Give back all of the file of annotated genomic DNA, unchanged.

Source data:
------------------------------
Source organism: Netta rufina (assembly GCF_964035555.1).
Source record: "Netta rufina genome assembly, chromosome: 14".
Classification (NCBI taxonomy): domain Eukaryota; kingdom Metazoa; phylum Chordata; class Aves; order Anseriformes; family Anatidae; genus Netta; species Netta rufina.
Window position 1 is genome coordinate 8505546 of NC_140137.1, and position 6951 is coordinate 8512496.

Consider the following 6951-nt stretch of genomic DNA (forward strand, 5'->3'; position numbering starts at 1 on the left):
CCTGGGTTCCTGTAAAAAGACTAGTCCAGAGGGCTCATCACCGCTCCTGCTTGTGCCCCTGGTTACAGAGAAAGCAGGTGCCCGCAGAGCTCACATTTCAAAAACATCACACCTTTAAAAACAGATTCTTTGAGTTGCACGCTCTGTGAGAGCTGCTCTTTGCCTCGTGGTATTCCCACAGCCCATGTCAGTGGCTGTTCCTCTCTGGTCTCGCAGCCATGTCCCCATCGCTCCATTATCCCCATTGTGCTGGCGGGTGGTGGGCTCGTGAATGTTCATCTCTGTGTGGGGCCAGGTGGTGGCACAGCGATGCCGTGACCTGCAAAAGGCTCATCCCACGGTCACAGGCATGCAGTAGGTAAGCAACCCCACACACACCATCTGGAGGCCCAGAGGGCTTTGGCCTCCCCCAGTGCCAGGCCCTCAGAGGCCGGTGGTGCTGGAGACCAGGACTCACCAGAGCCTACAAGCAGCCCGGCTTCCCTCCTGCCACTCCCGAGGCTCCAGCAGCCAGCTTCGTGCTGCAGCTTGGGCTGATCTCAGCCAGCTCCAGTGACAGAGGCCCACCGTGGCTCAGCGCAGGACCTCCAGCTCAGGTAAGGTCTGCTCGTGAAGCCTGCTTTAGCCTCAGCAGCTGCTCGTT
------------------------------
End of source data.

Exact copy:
Source organism: Netta rufina (assembly GCF_964035555.1).
Source record: "Netta rufina genome assembly, chromosome: 14".
Classification (NCBI taxonomy): domain Eukaryota; kingdom Metazoa; phylum Chordata; class Aves; order Anseriformes; family Anatidae; genus Netta; species Netta rufina.
Window position 1 is genome coordinate 8505546 of NC_140137.1, and position 6951 is coordinate 8512496.

Consider the following 6951-nt stretch of genomic DNA (forward strand, 5'->3'; position numbering starts at 1 on the left):
CCTGGGTTCCTGTAAAAAGACTAGTCCAGAGGGCTCATCACCGCTCCTGCTTGTGCCCCTGGTTACAGAGAAAGCAGGTGCCCGCAGAGCTCACATTTCAAAAACATCACACCTTTAAAAACAGATTCTTTGAGTTGCACGCTCTGTGAGAGCTGCTCTTTGCCTCGTGGTATTCCCACAGCCCATGTCAGTGGCTGTTCCTCTCTGGTCTCGCAGCCATGTCCCCATCGCTCCATTATCCCCATTGTGCTGGCGGGTGGTGGGCTCGTGAATGTTCATCTCTGTGTGGGGCCAGGTGGTGGCACAGCGATGCCGTGACCTGCAAAAGGCTCATCCCACGGTCACAGGCATGCAGTAGGTAAGCAACCCCACACACACCATCTGGAGGCCCAGAGGGCTTTGGCCTCCCCCAGTGCCAGGCCCTCAGAGGCCGGTGGTGCTGGAGACCAGGACTCACCAGAGCCTACAAGCAGCCCGGCTTCCCTCCTGCCACTCCCGAGGCTCCAGCAGCCAGCTTCGTGCTGCAGCTTGGGCTGATCTCAGCCAGCTCCAGTGACAGAGGCCCACCGTGGCTCAGCGCAGGACCTCCAGCTCAGGTAAGGTCTGCTCGTGAAGCCTGCTTTAGCCTCAGCAGCTGCTCGTT